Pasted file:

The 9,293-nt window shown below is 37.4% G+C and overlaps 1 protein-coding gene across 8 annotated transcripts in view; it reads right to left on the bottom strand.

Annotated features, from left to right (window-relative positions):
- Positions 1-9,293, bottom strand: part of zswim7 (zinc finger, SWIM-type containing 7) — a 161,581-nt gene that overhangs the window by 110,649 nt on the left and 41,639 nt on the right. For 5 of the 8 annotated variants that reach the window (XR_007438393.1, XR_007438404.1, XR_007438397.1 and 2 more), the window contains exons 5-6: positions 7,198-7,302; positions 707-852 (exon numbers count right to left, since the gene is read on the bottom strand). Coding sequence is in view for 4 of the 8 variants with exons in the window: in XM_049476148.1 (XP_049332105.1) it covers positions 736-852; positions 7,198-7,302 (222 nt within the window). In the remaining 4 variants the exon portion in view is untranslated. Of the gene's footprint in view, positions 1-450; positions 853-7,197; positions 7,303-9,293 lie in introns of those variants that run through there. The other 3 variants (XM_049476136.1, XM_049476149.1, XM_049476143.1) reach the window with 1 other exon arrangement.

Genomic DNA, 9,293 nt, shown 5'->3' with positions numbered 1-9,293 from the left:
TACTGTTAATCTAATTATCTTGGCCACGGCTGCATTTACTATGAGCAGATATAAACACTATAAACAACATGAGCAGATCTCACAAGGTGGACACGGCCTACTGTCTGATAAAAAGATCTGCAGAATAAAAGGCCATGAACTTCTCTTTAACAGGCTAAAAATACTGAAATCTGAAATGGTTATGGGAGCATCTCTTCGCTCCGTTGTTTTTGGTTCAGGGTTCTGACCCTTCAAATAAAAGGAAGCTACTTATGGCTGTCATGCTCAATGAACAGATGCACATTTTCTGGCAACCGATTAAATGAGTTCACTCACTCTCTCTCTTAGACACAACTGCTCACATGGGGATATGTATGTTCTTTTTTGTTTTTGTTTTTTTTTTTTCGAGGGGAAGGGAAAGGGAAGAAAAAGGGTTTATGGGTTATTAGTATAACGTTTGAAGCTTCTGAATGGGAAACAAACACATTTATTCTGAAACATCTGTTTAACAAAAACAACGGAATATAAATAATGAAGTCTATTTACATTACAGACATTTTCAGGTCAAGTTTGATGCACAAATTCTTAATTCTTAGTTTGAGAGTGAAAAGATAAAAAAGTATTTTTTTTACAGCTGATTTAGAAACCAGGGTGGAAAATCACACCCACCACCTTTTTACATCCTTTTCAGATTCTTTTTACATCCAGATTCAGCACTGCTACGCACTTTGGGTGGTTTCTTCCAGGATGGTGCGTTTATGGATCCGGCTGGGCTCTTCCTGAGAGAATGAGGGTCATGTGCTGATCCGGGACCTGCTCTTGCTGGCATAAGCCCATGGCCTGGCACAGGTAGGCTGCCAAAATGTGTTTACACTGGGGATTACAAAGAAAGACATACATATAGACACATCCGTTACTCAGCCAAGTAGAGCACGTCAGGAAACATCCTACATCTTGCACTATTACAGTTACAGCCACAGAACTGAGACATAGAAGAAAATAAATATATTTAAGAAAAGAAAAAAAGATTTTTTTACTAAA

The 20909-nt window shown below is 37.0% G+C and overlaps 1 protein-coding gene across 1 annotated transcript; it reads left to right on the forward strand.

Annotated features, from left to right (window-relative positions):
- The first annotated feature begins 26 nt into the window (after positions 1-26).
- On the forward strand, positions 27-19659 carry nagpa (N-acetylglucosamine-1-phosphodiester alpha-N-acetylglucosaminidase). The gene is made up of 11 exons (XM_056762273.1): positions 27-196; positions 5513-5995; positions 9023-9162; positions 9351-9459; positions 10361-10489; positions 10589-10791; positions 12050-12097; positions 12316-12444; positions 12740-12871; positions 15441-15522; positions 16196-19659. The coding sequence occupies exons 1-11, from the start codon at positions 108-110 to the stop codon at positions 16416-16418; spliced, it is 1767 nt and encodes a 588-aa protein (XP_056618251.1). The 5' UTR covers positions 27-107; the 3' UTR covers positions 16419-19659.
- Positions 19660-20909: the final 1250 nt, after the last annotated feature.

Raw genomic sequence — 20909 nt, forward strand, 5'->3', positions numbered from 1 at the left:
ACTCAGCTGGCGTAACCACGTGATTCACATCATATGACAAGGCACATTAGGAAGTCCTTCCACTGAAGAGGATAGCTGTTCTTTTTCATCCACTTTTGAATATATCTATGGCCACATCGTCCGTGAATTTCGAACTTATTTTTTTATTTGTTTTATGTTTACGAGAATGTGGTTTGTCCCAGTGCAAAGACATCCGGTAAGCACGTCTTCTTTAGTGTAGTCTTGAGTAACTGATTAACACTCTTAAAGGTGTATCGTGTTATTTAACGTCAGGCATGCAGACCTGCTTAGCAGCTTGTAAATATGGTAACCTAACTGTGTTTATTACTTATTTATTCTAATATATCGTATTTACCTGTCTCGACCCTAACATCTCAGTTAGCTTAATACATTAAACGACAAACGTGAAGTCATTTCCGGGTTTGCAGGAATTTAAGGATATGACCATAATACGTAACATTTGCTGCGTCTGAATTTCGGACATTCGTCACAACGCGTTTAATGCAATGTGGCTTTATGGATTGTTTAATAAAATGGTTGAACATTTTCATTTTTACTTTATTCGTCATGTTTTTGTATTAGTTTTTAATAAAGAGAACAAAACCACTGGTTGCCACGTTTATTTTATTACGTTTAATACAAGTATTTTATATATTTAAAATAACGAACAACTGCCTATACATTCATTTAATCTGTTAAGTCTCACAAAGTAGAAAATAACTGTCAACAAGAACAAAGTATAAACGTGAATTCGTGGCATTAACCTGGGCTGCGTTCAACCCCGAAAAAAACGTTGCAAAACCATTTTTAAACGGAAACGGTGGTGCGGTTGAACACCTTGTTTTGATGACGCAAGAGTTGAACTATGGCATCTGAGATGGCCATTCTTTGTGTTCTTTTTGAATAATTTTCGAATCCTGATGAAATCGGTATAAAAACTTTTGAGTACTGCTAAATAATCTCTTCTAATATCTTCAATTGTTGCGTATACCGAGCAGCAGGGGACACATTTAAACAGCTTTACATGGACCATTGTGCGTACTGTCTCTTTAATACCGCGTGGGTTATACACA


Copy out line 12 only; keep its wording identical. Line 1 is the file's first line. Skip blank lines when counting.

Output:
ACTCAGCTGGCGTAACCACGTGATTCACATCATATGACAAGGCACATTAGGAAGTCCTTCCACTGAAGAGGATAGCTGTTCTTTTTCATCCACTTTTGAATATATCTATGGCCACATCGTCCGTGAATTTCGAACTTATTTTTTTATTTGTTTTATGTTTACGAGAATGTGGTTTGTCCCAGTGCAAAGACATCCGGTAAGCACGTCTTCTTTAGTGTAGTCTTGAGTAACTGATTAACACTCTTAAAGGTGTATCGTGTTATTTAACGTCAGGCATGCAGACCTGCTTAGCAGCTTGTAAATATGGTAACCTAACTGTGTTTATTACTTATTTATTCTAATATATCGTATTTACCTGTCTCGACCCTAACATCTCAGTTAGCTTAATACATTAAACGACAAACGTGAAGTCATTTCCGGGTTTGCAGGAATTTAAGGATATGACCATAATACGTAACATTTGCTGCGTCTGAATTTCGGACATTCGTCACAACGCGTTTAATGCAATGTGGCTTTATGGATTGTTTAATAAAATGGTTGAACATTTTCATTTTTACTTTATTCGTCATGTTTTTGTATTAGTTTTTAATAAAGAGAACAAAACCACTGGTTGCCACGTTTATTTTATTACGTTTAATACAAGTATTTTATATATTTAAAATAACGAACAACTGCCTATACATTCATTTAATCTGTTAAGTCTCACAAAGTAGAAAATAACTGTCAACAAGAACAAAGTATAAACGTGAATTCGTGGCATTAACCTGGGCTGCGTTCAACCCCGAAAAAAACGTTGCAAAACCATTTTTAAACGGAAACGGTGGTGCGGTTGAACACCTTGTTTTGATGACGCAAGAGTTGAACTATGGCATCTGAGATGGCCATTCTTTGTGTTCTTTTTGAATAATTTTCGAATCCTGATGAAATCGGTATAAAAACTTTTGAGTACTGCTAAATAATCTCTTCTAATATCTTCAATTGTTGCGTATACCGAGCAGCAGGGGACACATTTAAACAGCTTTACATGGACCATTGTGCGTACTGTCTCTTTAATACCGCGTGGGTTATACACA